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Posts from the ‘Kelly’ Category

Kelly: The 101010 Project

For the past two weeks, I’ve been participating in a Collaborative project called 101010 Project: 10 Women, 10 Businesses, 10 Questions. Ten women who own creative businesses each tackled 10 questions regarding our businesses, and each of us hosted a specific question. We had to include a headshot to be included with each post, so I stuck with the goofy one you see here. I’ve had a great time participating and getting to know the other women involved in the project. The questions were very thought-provoking, and our fearless leader, Robin Norgren (who is also a part of our Studio Mothers crew), did a great job pulling all this together. I wanted to share my responses with you, and give you the opportunity to hop around to all the other blogs to see other participant responses (yes, long post, but I hope you’ll read it!). And guess what? There will be two more rounds of this project coming up this summer! Check out the video here and hop on over to the Project 101010 website for all the details.

Collaborations: A good idea ?…My experience with collaborations has been fairly limited, and I’m not sure the experience I did have would be considered a true collaboration, but I’ll share it and let you decide! In 2008, I did a large Fat Book Swap. There were ten women involved and ten themes. The idea was to create 10 cards of each theme (basically the same 4 x 4 card 10 times), meaning we each created 100 total 4 x 4 cards. We then sent everything to the person doing the organizing, the wonderful Roni. I was amazed at how quickly Roni gathered each participant’s work and sent us back out a 100-card package of wonderfulness! I had a special box custom crafted to keep my full set in and enjoy looking back through them often. This collaboration was a challenge for me as I’d just gotten started in mixed media, but it really pushed me to try new things and I found that I really enjoyed the 4 x 4 format. The deadlines pushed me a little bit, but only having to come up with one design for each theme (even though I had to create 10 of each design) helped some. Would I do it again? Absolutely. I learned tons of new techniques, made some great blog friends, and have a beautiful box chock full of 100 pieces of original art to show for it! You can see my entries in the collaboration here. {hosted by Stephanie Samos}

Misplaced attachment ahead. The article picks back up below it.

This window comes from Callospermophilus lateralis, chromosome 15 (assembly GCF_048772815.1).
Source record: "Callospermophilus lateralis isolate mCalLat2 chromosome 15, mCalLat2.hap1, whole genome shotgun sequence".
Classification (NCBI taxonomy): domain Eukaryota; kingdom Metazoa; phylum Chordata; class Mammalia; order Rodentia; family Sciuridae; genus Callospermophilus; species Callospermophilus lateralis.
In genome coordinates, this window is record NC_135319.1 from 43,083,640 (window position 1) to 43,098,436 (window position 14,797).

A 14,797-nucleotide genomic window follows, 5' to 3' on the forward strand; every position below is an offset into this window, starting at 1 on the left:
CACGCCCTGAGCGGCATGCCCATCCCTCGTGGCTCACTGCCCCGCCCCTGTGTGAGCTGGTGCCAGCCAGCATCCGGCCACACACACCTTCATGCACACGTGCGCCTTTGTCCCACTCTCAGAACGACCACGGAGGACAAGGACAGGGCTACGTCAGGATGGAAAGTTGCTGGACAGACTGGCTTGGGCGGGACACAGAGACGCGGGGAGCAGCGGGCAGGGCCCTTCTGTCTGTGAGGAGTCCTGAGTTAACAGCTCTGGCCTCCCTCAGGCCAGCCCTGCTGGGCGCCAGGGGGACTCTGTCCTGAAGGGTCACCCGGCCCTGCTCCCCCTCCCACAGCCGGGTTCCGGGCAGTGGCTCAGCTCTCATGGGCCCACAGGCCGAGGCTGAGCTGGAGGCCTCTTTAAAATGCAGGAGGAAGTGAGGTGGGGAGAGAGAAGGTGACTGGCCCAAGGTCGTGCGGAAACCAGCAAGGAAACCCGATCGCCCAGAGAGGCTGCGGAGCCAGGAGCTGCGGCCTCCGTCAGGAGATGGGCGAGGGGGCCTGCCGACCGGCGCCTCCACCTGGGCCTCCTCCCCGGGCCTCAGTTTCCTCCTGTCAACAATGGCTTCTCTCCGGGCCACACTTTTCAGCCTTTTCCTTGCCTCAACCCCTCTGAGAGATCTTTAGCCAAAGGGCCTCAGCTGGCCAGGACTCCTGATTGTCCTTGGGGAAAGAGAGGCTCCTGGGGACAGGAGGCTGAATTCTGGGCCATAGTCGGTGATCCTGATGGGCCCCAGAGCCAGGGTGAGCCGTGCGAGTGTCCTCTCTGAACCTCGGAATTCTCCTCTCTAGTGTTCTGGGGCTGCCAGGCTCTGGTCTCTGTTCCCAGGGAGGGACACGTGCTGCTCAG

Success in business is defined as… I think this is a very interesting topic, and I think it all depends on your goals and your outlook. For me, my art business is not my main source of income. I have a pretty demanding full-time career in higher education on top of my art. So for me, success in my art business is simply finding the time to put a little bit of me out into the world for others to enjoy. Would I love to be able to “quit the day job” and devote more time to my art? Absolutely, but I know that’s simply not a possible reality at this point in my life. So maybe for me, success in business is defined as knowing what my limitations are (time!) and embracing them rather than fighting them. Fighting them takes an awful lot of energy that could be better spent on enjoying the process instead. {hosted by Nolwenn Petitbois}

The hardest part about pursuing a dream is…I think the hardest part about pursuing a dream, first and foremost, is taking that first step and putting it out there! And then the second hardest part about pursuing that dream is remaining realistic about your situation and what’s doable at whatever point you are in your life. Read more

Kelly: The Importance of Not Taking Yourself Too Seriously

So, here I am in all my goofy glory. When I got home from work earlier this week, my girls decided they wanted to do a “makeover” on me. Olivia did the hair, and let me just say, it took her some time! Sarah did my makeup. It doesn’t really show up too well here, but trust me, I am all glittered up right fine and dandy. The makeover also included a foot massage with lotion and a manicure. I was not allowed to see myself until they were completely done, but I think the finished product speaks for itself. I look fabulous! They are currently taking new clients if you’d like to schedule an appointment.

I posted this picture on Facebook and received numerous comments. It’s now my new goofy profile pic. It got me to thinking about how many people would feel comfortable posting a picture like this, or any not so flattering or professional but otherwise entertaining photo, on a public site. I didn’t hesitate because, well, I’m goofy, and I’m just fine with that. Always have been and always will be. But I know that I’m connected to people on Facebook with whom I work that would be aghast at posting a picture like this. Why do you think that is?